Kisa Boutique

trust your wanderlust

Learning a language...

Embracing abroad, Language, Travelemily kisa6 Comments

This photo is from a trip to the Black Sea coast, a remote spot close to Amasra and Bartin. Çok güzel!

A few years ago I decided to write one of those "Things to do before you die lists", or more positive way to think about it...What I want to do in my life. On the list I added "Learn a language" and now here I am living it...really forced to learn Turkish if I want to have a fulfilled life while living here and it is hard! I slowly learn more daily. As anyone who has tried to learn a language knows it is easier to understand more than to speak. I think I need to enroll in another course...

I found an interesting article in Today's Zaman by Charlotte Mcphereson, "Do you seem to be in a language rut?" The full article link HERE. Below is a description of what it is like to learn Turkish and a funny poem so you don't forget just how difficult English is...

Let's just briefly compare two languages: English and Turkish. The Turkish language is regular, with very few exceptions to the rules and only one irregular verb (the verb to be). The sentence construction is opposite to English, e.g. school to go I. Turkish uses agglutinative suffixes: endings added to a stem word to make a longer word. The English sentence "It appears that he said he would be unable to come" is just 2 words in Turkish! There are no grammatical genders. The pronouns he, she and it are all the same. In understanding the culture it is important to understand the special reported tense: a Turk will make a distinction between a fact which they know because they have witnessed it themselves and a piece of information which they have heard, or deduced, and are passing on to you secondhand or implied.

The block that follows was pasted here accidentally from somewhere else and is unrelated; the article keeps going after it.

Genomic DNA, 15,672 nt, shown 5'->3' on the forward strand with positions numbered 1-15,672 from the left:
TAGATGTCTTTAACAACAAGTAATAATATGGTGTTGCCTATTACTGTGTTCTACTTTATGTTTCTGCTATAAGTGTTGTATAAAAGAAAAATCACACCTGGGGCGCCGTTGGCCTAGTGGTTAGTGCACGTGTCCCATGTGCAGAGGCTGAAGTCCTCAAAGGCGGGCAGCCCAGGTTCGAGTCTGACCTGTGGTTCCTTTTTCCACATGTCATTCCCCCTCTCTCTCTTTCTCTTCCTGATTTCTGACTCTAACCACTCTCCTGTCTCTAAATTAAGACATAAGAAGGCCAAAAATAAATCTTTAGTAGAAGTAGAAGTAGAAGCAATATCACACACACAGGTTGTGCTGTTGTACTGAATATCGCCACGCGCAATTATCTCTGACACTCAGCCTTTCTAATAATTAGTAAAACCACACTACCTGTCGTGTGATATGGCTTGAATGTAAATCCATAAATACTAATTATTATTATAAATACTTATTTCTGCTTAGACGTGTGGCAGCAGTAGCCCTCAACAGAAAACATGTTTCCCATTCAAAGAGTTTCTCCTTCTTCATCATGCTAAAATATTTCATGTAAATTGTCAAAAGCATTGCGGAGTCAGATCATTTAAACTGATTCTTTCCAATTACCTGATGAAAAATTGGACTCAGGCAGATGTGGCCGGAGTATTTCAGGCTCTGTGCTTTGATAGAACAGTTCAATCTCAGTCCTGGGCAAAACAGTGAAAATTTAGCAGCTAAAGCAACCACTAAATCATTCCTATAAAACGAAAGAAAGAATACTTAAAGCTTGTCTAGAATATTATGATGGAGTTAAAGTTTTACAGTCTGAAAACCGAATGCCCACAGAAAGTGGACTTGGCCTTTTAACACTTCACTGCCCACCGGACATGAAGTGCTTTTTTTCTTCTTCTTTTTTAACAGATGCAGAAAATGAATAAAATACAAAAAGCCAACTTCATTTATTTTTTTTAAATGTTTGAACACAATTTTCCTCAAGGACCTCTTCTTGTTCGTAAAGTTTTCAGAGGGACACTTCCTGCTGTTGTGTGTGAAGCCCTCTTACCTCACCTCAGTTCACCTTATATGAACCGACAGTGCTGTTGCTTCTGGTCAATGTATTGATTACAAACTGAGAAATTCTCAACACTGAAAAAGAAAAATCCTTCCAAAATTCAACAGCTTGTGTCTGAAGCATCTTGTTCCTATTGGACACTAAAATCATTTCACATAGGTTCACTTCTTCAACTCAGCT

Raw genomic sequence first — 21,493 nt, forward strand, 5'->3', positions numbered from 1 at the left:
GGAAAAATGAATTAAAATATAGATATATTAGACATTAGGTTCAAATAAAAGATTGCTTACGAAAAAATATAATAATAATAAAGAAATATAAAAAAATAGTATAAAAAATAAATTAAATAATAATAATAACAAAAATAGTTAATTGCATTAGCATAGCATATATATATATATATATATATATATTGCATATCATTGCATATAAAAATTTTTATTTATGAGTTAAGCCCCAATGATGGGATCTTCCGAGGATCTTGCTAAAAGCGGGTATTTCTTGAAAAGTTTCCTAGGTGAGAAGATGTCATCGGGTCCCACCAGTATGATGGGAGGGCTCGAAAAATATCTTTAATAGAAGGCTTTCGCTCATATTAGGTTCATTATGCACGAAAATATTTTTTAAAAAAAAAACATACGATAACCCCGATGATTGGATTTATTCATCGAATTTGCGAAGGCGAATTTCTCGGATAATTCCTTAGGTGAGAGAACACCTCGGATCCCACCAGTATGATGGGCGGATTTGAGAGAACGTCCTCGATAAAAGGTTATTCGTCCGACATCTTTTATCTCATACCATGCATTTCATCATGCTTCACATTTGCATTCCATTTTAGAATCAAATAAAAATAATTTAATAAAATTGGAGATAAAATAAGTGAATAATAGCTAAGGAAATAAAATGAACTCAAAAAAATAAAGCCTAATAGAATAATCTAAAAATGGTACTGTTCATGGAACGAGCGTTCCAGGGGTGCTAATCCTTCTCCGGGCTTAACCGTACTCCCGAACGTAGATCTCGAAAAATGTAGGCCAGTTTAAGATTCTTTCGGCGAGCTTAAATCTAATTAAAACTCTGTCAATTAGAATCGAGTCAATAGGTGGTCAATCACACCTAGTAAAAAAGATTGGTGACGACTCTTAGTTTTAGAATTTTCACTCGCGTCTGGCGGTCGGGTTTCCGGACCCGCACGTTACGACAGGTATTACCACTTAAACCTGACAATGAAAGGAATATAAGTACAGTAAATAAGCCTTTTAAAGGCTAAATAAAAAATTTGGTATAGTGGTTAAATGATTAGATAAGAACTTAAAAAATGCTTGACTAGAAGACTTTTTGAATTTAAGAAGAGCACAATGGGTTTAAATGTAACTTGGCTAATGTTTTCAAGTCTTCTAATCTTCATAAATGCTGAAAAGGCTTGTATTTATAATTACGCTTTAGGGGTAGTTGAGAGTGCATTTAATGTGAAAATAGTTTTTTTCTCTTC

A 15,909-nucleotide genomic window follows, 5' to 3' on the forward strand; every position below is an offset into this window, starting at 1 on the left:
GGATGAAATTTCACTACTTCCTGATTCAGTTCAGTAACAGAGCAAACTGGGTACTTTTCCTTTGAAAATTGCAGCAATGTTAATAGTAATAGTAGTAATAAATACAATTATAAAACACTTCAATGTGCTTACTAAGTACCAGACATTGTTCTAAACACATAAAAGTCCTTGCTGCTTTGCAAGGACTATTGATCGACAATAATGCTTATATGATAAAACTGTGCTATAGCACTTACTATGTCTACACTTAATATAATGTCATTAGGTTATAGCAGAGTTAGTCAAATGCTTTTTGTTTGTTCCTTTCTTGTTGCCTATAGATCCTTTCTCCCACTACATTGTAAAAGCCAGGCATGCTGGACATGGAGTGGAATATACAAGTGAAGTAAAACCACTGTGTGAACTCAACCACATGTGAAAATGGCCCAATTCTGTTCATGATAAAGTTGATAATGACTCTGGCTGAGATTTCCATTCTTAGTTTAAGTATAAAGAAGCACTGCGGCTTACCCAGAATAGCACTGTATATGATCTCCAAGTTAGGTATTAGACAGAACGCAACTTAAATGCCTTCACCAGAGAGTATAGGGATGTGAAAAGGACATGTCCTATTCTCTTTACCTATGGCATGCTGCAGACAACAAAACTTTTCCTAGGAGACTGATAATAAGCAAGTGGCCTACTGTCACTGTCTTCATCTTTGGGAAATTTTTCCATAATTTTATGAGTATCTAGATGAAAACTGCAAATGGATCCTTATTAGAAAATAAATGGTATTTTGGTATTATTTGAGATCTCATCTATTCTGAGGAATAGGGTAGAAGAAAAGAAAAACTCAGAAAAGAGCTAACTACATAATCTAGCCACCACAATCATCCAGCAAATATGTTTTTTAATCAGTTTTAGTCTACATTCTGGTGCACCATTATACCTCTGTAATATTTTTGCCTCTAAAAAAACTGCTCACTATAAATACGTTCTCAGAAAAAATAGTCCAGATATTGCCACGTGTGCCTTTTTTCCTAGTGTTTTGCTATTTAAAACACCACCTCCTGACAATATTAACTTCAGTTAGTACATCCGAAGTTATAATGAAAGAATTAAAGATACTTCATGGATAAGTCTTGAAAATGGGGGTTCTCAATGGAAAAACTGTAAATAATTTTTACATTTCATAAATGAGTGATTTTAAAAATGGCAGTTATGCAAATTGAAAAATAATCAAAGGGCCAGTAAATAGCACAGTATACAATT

Turkish is a phonetic language, with every written letter being pronounced the same way no matter in which word it appears. The language displays vowel harmony. This means that the endings change so that if a word contains back vowels (a: undotted i-o-u) the ending will do the same, and if a word contains a front vowel (e: dotted i-o with an umlaut, u with an umlaut) the ending will do the same. This gives Turkish a melodic flow. The emphasis is on the last syllable, except for place names (second) and negatives (syllable before the negative).

The Turkish language has fewer words than English and is not rich in synonyms. Sometimes when an English speaker wants to express himself he may not find a word in Turkish that means the same (or his translator may struggle!).

How about English?

Why is English so hard?

We'll begin with a box, and the plural is boxes;

But the plural ox should be oxen, not oxes.

The one fowl is goose, but two are called geese;

Yet the plural for moose should never be meese.

You may find a lone mouse or a whole lot of mice;

But the plural of house is houses not hice.

If the plural of man is always called men,

Why shouldn't the plural of pan be called pen?

The cow in the plural may be cows or kine,

But the plural of vow is vows, not vine.

And I speak of a foot and you show me your feet,

But I give you a boot -- would a pair be called beet?

If one is a tooth and a whole set are teeth,

Why shouldn't the plural of booth be called beeth?

If the singular is this and the plural is these,

Should the plural of kiss be nicknamed kese?

Then one may be that, and three may be those,

Yet the plural of hat would never be hose.

We speak of a brother, and also the brethren,

But though we say mother, we never say methren.

The masculine pronouns are he, his, and him,

But imagine the feminine she, shis, and shim!

So our English, I think you will all agree,

Is the trickiest language you ever did see!

(Anonymous poem, quoted from "Learning a Foreign Language" by Eugene Nida.)

No language is totally logical and regular but after just looking at the irregularities in English plurals, Turkish is looking fairly simple with just "ler" and "lar"!

Any attempt made by a foreigner to speak will be greeted with delight, especially by Turkish friends. If you are living in Turkey, don't fall into a rut. Try to learn at least survival Turkish and more to really share your heart!